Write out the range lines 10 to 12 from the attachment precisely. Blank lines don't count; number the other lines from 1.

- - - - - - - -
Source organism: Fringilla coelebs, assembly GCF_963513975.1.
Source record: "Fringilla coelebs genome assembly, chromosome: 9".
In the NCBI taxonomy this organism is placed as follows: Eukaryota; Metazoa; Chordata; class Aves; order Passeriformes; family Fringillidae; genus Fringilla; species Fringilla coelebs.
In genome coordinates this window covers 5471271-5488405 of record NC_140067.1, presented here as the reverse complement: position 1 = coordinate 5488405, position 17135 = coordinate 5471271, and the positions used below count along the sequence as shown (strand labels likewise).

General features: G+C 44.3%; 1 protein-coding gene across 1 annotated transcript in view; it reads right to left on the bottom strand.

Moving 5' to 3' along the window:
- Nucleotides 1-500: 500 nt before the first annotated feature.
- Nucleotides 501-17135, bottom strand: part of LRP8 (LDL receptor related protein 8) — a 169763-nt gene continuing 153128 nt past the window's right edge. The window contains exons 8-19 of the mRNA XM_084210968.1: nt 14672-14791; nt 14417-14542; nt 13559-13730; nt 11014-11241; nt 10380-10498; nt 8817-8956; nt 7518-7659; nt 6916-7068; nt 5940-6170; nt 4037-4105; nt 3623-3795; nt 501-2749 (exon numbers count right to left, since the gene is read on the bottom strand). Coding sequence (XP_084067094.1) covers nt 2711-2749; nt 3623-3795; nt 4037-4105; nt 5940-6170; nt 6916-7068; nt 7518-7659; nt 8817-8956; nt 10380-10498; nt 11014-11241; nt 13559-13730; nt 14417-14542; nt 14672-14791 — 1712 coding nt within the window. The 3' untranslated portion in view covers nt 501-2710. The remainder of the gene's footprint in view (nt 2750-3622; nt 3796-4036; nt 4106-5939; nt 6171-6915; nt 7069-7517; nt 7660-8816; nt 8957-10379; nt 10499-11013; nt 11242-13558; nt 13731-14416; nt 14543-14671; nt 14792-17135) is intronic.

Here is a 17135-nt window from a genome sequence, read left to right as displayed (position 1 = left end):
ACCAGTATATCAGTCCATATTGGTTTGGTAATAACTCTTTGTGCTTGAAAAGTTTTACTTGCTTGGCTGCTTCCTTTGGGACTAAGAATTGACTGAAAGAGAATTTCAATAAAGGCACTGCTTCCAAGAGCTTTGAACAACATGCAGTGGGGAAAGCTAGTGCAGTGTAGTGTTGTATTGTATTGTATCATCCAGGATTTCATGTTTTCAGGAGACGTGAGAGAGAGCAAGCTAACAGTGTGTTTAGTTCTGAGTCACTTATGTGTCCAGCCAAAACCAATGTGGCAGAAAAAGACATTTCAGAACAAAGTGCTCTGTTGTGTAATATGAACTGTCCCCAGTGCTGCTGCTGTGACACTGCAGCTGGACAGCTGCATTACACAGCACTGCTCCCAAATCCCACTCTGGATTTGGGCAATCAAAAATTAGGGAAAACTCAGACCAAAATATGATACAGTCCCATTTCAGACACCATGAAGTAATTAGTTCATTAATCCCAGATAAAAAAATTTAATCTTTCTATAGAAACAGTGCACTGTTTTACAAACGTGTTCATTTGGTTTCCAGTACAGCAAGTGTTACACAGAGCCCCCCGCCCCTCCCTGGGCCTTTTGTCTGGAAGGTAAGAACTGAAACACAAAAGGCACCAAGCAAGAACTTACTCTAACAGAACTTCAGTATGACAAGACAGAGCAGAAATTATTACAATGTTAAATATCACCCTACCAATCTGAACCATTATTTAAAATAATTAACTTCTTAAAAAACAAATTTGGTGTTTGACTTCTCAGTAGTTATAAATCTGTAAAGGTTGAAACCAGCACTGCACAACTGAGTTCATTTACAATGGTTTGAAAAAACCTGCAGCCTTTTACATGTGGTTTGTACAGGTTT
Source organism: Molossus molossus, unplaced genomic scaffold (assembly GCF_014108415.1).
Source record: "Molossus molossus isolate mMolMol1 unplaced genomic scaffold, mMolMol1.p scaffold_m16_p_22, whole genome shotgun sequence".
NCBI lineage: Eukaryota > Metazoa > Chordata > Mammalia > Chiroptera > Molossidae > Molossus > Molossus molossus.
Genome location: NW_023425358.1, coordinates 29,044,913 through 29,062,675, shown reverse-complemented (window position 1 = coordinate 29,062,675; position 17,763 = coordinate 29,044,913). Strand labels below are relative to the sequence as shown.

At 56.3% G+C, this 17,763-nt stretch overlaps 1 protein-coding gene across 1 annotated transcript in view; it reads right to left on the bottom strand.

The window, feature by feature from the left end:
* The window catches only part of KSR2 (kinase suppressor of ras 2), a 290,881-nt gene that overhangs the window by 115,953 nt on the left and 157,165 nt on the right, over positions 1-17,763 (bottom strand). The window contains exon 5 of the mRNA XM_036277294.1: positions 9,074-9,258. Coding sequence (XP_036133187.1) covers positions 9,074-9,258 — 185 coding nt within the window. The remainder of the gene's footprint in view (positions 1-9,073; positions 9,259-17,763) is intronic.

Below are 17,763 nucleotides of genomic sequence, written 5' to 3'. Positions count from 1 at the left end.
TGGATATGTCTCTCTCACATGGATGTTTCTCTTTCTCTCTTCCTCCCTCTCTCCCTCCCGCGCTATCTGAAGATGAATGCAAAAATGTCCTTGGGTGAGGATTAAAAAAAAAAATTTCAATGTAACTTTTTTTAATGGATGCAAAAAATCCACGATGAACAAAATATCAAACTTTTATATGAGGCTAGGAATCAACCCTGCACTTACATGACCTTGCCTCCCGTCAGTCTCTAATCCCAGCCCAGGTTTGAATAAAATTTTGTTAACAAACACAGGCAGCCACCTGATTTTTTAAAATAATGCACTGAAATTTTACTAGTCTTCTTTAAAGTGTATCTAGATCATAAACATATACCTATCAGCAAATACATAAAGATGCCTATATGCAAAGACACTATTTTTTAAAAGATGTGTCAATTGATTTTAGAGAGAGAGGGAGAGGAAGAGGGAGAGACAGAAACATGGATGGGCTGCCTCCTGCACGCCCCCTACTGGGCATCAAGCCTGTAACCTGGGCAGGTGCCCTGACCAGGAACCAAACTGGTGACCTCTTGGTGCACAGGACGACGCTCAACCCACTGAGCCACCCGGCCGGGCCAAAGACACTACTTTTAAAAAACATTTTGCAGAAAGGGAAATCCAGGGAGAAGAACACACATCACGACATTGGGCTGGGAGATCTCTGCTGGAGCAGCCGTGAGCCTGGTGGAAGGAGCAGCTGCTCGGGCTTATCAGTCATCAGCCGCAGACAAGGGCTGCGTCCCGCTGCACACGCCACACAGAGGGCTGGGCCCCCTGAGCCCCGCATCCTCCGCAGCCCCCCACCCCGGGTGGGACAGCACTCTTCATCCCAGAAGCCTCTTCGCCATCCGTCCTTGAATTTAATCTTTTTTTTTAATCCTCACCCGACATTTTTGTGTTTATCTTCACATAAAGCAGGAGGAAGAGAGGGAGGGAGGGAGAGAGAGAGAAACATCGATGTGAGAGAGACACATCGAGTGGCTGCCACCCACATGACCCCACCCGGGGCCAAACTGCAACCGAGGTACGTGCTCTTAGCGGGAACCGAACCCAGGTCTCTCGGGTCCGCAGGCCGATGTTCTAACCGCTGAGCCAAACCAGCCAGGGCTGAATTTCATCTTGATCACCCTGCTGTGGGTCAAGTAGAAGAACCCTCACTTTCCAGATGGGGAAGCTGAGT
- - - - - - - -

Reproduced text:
ACCAGTATATCAGTCCATATTGGTTTGGTAATAACTCTTTGTGCTTGAAAAGTTTTACTTGCTTGGCTGCTTCCTTTGGGACTAAGAATTGACTGAAAGAGAATTTCAATAAAGGCACTGCTTCCAAGAGCTTTGAACAACATGCAGTGGGGAAAGCTAGTGCAGTGTAGTGTTGTATTGTATTGTATCATCCAGGATTTCATGTTTTCAGGAGACGTGAGAGAGAGCAAGCTAACAGTGTGTTTAGTTCTGAGTCACTTATGTGTCCAGCCAAAACCAATGTGGCAGAAAAAGACATTTCAGAACAAAGTGCTCTGTTGTGTAATATGAACTGTCCCCAGTGCTGCTGCTGTGACACTGCAGCTGGACAGCTGCATTACACAGCACTGCTCCCAAATCCCACTCTGGATTTGGGCAATCAAAAATTAGGGAAAACTCAGACCAAAATATGATACAGTCCCATTTCAGACACCATGAAGTAATTAGTTCATTAATCCCAGATAAAAAAATTTAATCTTTCTATAGAAACAGTGCACTGTTTTACAAACGTGTTCATTTGGTTTCCAGTACAGCAAGTGTTACACAGAGCCCCCCGCCCCTCCCTGGGCCTTTTGTCTGGAAGGTAAGAACTGAAACACAAAAGGCACCAAGCAAGAACTTACTCTAACAGAACTTCAGTATGACAAGACAGAGCAGAAATTATTACAATGTTAAATATCACCCTACCAATCTGAACCATTATTTAAAATAATTAACTTCTTAAAAAACAAATTTGGTGTTTGACTTCTCAGTAGTTATAAATCTGTAAAGGTTGAAACCAGCACTGCACAACTGAGTTCATTTACAATGGTTTGAAAAAACCTGCAGCCTTTTACATGTGGTTTGTACAGGTTT
Source organism: Molossus molossus, unplaced genomic scaffold (assembly GCF_014108415.1).
Source record: "Molossus molossus isolate mMolMol1 unplaced genomic scaffold, mMolMol1.p scaffold_m16_p_22, whole genome shotgun sequence".